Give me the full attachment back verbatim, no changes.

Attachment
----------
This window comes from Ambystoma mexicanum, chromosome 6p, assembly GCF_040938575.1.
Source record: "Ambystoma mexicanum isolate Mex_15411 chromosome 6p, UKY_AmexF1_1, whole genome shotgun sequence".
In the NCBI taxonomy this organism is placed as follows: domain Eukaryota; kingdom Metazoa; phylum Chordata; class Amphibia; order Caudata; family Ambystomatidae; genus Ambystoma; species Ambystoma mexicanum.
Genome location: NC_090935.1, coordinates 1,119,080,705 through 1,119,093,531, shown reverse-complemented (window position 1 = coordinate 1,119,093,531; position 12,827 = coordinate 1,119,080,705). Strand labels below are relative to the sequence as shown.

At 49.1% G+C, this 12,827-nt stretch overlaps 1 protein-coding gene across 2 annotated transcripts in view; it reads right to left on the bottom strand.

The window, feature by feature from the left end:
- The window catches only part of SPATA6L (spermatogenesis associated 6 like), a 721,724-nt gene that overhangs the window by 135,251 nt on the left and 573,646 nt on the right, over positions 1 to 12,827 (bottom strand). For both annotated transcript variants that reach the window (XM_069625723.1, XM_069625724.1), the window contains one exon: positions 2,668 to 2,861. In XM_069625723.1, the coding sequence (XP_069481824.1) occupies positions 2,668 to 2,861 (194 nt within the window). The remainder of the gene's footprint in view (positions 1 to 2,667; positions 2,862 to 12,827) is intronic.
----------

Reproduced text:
This window comes from Ambystoma mexicanum, chromosome 6p, assembly GCF_040938575.1.
Source record: "Ambystoma mexicanum isolate Mex_15411 chromosome 6p, UKY_AmexF1_1, whole genome shotgun sequence".
In the NCBI taxonomy this organism is placed as follows: domain Eukaryota; kingdom Metazoa; phylum Chordata; class Amphibia; order Caudata; family Ambystomatidae; genus Ambystoma; species Ambystoma mexicanum.
Genome location: NC_090935.1, coordinates 1,119,080,705 through 1,119,093,531, shown reverse-complemented (window position 1 = coordinate 1,119,093,531; position 12,827 = coordinate 1,119,080,705). Strand labels below are relative to the sequence as shown.

At 49.1% G+C, this 12,827-nt stretch overlaps 1 protein-coding gene across 2 annotated transcripts in view; it reads right to left on the bottom strand.

The window, feature by feature from the left end:
- The window catches only part of SPATA6L (spermatogenesis associated 6 like), a 721,724-nt gene that overhangs the window by 135,251 nt on the left and 573,646 nt on the right, over positions 1 to 12,827 (bottom strand). For both annotated transcript variants that reach the window (XM_069625723.1, XM_069625724.1), the window contains one exon: positions 2,668 to 2,861. In XM_069625723.1, the coding sequence (XP_069481824.1) occupies positions 2,668 to 2,861 (194 nt within the window). The remainder of the gene's footprint in view (positions 1 to 2,667; positions 2,862 to 12,827) is intronic.